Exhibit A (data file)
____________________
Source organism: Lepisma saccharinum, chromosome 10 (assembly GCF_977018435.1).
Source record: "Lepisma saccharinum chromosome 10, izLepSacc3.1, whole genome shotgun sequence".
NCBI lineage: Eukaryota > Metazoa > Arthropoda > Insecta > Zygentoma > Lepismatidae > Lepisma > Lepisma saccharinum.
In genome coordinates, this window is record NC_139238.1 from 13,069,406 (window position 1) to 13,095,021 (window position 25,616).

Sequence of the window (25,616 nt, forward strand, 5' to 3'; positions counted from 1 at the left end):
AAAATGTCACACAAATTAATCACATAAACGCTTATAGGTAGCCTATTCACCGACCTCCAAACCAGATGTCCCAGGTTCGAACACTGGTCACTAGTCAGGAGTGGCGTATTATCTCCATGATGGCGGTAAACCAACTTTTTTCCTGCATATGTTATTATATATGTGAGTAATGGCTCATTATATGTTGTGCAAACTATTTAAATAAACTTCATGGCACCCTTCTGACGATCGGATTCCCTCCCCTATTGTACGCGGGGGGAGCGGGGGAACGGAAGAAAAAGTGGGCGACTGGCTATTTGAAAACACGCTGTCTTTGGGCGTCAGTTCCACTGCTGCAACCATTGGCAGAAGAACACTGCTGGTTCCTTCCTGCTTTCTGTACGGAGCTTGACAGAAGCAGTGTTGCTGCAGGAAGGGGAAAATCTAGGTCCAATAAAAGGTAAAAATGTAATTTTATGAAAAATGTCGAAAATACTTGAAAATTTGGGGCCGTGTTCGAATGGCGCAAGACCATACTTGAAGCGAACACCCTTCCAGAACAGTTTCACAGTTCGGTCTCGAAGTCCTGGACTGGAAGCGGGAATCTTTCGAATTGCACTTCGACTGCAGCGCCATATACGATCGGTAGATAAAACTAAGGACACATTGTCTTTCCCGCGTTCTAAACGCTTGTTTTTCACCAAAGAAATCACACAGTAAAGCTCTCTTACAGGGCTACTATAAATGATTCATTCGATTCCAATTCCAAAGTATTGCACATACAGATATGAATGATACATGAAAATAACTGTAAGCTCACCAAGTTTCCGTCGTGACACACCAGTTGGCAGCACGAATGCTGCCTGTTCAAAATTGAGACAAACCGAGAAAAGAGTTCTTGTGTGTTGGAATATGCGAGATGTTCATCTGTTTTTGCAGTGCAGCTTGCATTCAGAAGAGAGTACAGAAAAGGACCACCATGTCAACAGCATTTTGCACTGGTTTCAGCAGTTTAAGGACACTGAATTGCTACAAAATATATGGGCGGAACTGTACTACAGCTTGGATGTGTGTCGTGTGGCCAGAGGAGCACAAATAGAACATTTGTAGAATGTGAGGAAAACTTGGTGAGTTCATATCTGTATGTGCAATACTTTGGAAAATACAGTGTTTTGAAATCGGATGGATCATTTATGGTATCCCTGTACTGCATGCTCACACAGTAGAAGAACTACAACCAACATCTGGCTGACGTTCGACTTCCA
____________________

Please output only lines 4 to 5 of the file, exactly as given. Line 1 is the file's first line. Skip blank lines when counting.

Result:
In genome coordinates, this window is record NC_139238.1 from 13,069,406 (window position 1) to 13,095,021 (window position 25,616).

Sequence of the window (25,616 nt, forward strand, 5' to 3'; positions counted from 1 at the left end):